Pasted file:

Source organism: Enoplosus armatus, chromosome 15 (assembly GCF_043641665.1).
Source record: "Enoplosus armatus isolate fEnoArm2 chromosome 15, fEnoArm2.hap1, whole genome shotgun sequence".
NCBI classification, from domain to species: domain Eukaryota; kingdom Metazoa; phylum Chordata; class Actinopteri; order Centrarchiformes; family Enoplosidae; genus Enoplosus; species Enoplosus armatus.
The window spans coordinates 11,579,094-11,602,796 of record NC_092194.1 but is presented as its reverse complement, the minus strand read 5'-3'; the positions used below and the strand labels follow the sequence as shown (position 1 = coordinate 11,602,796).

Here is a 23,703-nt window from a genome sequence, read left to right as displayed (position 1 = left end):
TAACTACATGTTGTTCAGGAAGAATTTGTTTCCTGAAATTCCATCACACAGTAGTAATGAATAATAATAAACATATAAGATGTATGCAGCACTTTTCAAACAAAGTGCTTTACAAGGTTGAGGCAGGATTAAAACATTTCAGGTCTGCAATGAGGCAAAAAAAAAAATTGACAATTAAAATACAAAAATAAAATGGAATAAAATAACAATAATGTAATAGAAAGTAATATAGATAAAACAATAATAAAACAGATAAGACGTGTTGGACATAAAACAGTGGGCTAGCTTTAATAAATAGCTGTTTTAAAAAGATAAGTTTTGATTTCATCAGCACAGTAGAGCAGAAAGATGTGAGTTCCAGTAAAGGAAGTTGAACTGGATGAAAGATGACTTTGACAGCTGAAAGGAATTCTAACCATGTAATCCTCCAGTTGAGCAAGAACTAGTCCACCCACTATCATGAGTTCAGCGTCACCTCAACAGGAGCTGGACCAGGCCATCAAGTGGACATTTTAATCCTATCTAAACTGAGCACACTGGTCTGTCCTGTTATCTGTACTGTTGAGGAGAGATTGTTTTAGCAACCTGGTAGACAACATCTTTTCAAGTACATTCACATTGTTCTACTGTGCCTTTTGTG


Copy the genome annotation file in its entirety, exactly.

Source organism: Enoplosus armatus, chromosome 15 (assembly GCF_043641665.1).
Source record: "Enoplosus armatus isolate fEnoArm2 chromosome 15, fEnoArm2.hap1, whole genome shotgun sequence".
NCBI classification, from domain to species: domain Eukaryota; kingdom Metazoa; phylum Chordata; class Actinopteri; order Centrarchiformes; family Enoplosidae; genus Enoplosus; species Enoplosus armatus.
The window spans coordinates 11,579,094-11,602,796 of record NC_092194.1 but is presented as its reverse complement, the minus strand read 5'-3'; the positions used below and the strand labels follow the sequence as shown (position 1 = coordinate 11,602,796).

Here is a 23,703-nt window from a genome sequence, read left to right as displayed (position 1 = left end):
TAACTACATGTTGTTCAGGAAGAATTTGTTTCCTGAAATTCCATCACACAGTAGTAATGAATAATAATAAACATATAAGATGTATGCAGCACTTTTCAAACAAAGTGCTTTACAAGGTTGAGGCAGGATTAAAACATTTCAGGTCTGCAATGAGGCAAAAAAAAAAATTGACAATTAAAATACAAAAATAAAATGGAATAAAATAACAATAATGTAATAGAAAGTAATATAGATAAAACAATAATAAAACAGATAAGACGTGTTGGACATAAAACAGTGGGCTAGCTTTAATAAATAGCTGTTTTAAAAAGATAAGTTTTGATTTCATCAGCACAGTAGAGCAGAAAGATGTGAGTTCCAGTAAAGGAAGTTGAACTGGATGAAAGATGACTTTGACAGCTGAAAGGAATTCTAACCATGTAATCCTCCAGTTGAGCAAGAACTAGTCCACCCACTATCATGAGTTCAGCGTCACCTCAACAGGAGCTGGACCAGGCCATCAAGTGGACATTTTAATCCTATCTAAACTGAGCACACTGGTCTGTCCTGTTATCTGTACTGTTGAGGAGAGATTGTTTTAGCAACCTGGTAGACAACATCTTTTCAAGTACATTCACATTGTTCTACTGTGCCTTTTGTG